So then for the What the Prod that was about to come out they were kind of like, let’s just do that again. So I went out skating and filmed one trick and it was the nollie fs noseslide nollie bs heel out. I had never done that trick before for some reason. I don’t know why, it seems like a trick I would have done. A lot of times, if I really feel excited with the trick, I’m like, I’m just gonna put it on Instagram. I’m impatient. I can’t wait. Then I was thinking well, shit. I gotta do this footage for the What the Prod part and didn’t have any shoes yet, I didn’t have samples. I had a sample but they were too small for me, so I called Nike like, “Hey man, when can I get samples so I can go out and try and film these clips?”. That got delayed. So I said, fuck it dude, I did the nollie fs noseslide nollie bs heel. I think I can do it again, let me just go back and skate the samples that… I wear a size 10, but the samples are size 9 so just let me just go back and try skate these nines and just do it there. So went back, and thankfully did it. I was like, well that I got one Instagram clip for the launch of the shoe. Then the shoes finally came in that were my size. Okay, cool. Let’s go back out and film. Then I think the second thing I got was a line. Nollie cab down the first set, then a big flip down the second set.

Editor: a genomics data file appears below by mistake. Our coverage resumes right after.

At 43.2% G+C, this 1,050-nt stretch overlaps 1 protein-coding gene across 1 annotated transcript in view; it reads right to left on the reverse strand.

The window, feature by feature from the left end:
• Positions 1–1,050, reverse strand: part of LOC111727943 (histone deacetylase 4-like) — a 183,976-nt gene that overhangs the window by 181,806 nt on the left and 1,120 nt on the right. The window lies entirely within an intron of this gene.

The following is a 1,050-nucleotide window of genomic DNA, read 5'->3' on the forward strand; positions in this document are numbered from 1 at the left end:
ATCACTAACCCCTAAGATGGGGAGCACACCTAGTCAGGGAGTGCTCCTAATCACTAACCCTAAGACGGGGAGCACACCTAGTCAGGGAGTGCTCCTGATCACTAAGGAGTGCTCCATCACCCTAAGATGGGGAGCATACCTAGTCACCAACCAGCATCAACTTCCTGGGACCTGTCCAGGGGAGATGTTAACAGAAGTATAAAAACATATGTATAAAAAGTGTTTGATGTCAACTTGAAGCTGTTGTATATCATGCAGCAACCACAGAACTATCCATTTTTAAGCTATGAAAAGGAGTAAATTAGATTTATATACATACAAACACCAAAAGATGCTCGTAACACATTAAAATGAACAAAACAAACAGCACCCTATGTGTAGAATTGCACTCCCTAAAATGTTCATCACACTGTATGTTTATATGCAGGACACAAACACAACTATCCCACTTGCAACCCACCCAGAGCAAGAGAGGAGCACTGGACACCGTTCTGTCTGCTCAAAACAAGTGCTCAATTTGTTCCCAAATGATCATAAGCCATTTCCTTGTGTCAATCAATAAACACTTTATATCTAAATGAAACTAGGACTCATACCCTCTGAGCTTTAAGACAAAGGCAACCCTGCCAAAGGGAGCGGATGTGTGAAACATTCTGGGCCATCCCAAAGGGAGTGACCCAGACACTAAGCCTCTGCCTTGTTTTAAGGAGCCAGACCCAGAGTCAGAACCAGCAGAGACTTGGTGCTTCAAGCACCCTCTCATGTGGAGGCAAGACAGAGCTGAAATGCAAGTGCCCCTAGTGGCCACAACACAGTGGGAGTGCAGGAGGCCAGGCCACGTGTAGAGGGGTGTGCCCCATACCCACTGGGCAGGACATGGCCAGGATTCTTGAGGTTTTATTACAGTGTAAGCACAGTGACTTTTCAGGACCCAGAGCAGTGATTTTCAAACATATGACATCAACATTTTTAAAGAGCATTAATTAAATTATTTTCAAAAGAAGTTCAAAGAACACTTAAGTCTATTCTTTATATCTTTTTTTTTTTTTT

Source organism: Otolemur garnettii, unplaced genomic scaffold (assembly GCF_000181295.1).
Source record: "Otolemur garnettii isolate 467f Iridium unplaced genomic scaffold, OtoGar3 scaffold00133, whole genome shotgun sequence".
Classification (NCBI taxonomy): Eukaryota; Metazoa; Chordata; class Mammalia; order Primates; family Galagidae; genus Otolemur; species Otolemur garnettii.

For me, they were tricks that I wasn’t excited about, I wasn’t like, “oh yeah I got a clip today”. It was more like Instagram shit, in my mind? And then I got another… I think the line where I did the half-cab heelflip noseslide nollie heel out line, on the green ledges. That line, I was like, oh, I was hyped on that line and I actually did that quickly. Wow, okay, I feel good about that, you got two lines and a single now, cool.

Oh, I had tried to switch bs big spin, before all that as well. That was one clip that I was like, that’s an actual clip that I want to have. But I tried that before I had the shoes as well but didn’t get it.

It was my first time jumping big stairs with my knees since my injury. I was nervous, how was it going to take it? So I was pussyfooting, I wasn’t letting myself commit to it. So then I was like, well shit, now that I had the shoes, it would be kind of sick if I got that switch bs big spin to tie up these Instagram pieces. So I got to switch bs big spin but then once we realised I had like five tricks I was feeling motivated. I felt the momentum happening and then I had some other spot ideas… Got a couple more tricks. I was like wait a minute dude, we still have like, two months before the shoe is supposed to come out and I’ve already done this in a few weeks. So I thought a fuck it, let me just keep going as long as I can until we get there and just see how much we have by then. I just kept doing it, filming and filming. Then slowly, Spanish Mike and I started realising as we got closer to the date, that there might be a little part here, not a full-length part, but it’s something, you know, it’s definitely more than just Instagram. So that’s how that kind of evolved.